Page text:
In April 2007 IRIN Films returned to Afghanistan to report on the plight of Afghan women nearly six years after the overthrow of the Taliban regime by international forces.
Despite notable achievements in the education sector and the representation of women in Afghanistan’s parliament, its women still endure chronically high rates of infant and maternal mortality, growing insecurity and horrific levels of domestic violence.
“In late 2001 when the Taliban were overthrown by international forces, we hoped the situation would change for Afghan women with respect to women's rights and gender equality,” said Horia Mossadeq, an Afghan women’s rights activist. “But unfortunately the situation has not changed for a large proportion of the female population.”
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| Losing Hope - Women in Afghanistan - June 2007|
When Afghanistan's long civil war finally came to an end with the fall of the Taliban in 2001, its women dared to hope. But six years later, broken promises and a resurgent Taliban have left their dreams in tatters. View Transcript
[English] [English] [Duration: 19:41]
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Opium abuse among women
This video short looks at opium abuse among women and children in north eastern Afghanistan. Afghanistan is the world's leading producer of illicit opium.
Bittersweet Harvest: Afghanistan's war against drugs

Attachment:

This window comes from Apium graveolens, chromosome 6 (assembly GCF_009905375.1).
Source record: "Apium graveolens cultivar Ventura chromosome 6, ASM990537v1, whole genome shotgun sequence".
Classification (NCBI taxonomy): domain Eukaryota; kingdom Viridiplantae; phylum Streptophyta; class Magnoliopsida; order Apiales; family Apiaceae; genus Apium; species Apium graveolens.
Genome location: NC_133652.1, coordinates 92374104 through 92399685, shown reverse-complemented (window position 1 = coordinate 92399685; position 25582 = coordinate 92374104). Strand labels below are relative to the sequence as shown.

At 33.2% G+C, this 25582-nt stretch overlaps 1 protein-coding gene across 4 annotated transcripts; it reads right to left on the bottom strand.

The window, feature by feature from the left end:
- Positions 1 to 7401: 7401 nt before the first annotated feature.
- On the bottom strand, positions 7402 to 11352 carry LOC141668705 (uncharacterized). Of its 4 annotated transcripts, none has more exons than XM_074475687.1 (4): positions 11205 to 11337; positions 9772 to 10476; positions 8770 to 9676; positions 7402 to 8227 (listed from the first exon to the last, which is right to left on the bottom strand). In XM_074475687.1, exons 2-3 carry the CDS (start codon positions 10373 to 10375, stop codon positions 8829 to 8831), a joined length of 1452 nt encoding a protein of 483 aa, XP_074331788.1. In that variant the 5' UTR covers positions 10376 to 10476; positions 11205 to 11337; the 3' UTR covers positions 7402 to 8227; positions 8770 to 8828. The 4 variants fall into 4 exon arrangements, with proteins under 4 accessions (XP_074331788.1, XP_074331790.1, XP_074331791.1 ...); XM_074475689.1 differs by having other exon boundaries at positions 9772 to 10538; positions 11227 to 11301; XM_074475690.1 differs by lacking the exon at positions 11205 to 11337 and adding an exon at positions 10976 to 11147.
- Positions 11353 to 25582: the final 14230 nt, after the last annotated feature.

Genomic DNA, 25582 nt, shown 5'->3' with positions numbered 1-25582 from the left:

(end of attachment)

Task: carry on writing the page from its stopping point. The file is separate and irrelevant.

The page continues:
Shot largely in the remote northeastern province of Badakhshan, Losing Hope opens a window onto the lives of Afghan women. Served by few roads and even fewer health centres, expectant women here face a greater chance of losing their lives in childbirth than in any other country in the world.
The maternal mortality rate is 6,500 per 100,000 live births here.
The difficulty that many women face accessing health care facilities means that some have turned to the medicinal qualities of opium to quieten untreated ailments and unruly children - prompting spiraling rates of addiction in the process.
Culture, and the attitudes of men are another obstacle women face in their battle to establish their rights. In Badakhshan, all women must seek the permission of their husband before seeing a doctor while some men will not allow their wives to see a doctor under any circumstances.
In a country where four out of every five women are illiterate, the need to educate is perhaps the most pressing of all. Significant achievements have been made, but in the more violent southern and eastern provinces, the policy is under serious threat.
As Taliban insurgents and other conservative forces have strengthened over the past two years, schools have been burned down, female teachers killed and the parents of thousands of children terrorised into keeping them out of school.
This is a scream to the international community to say, ‘look how much we are suffering and no one is here to help us’.
Horia Mossadeq, Afghan women’s rights activist
It is not just the militants that leave women and girls cowering at home. Rates of domestic violence continue to rise in a country traumatised by decades of conflict. Early marriage remains common and honour killings continue largely unchecked while self-immolation remains the last refuge of the desperate.
To borrow the words of Horia Mossadeq, this film is “a scream to the international community to say, ‘look how much we are suffering and no one is here to help us’.”
This article was produced by IRIN News while it was part of the United Nations Office for the Coordination of Humanitarian Affairs. Please send queries on copyright or liability to the UN. For more information: https://shop.un.org/rights-permissions
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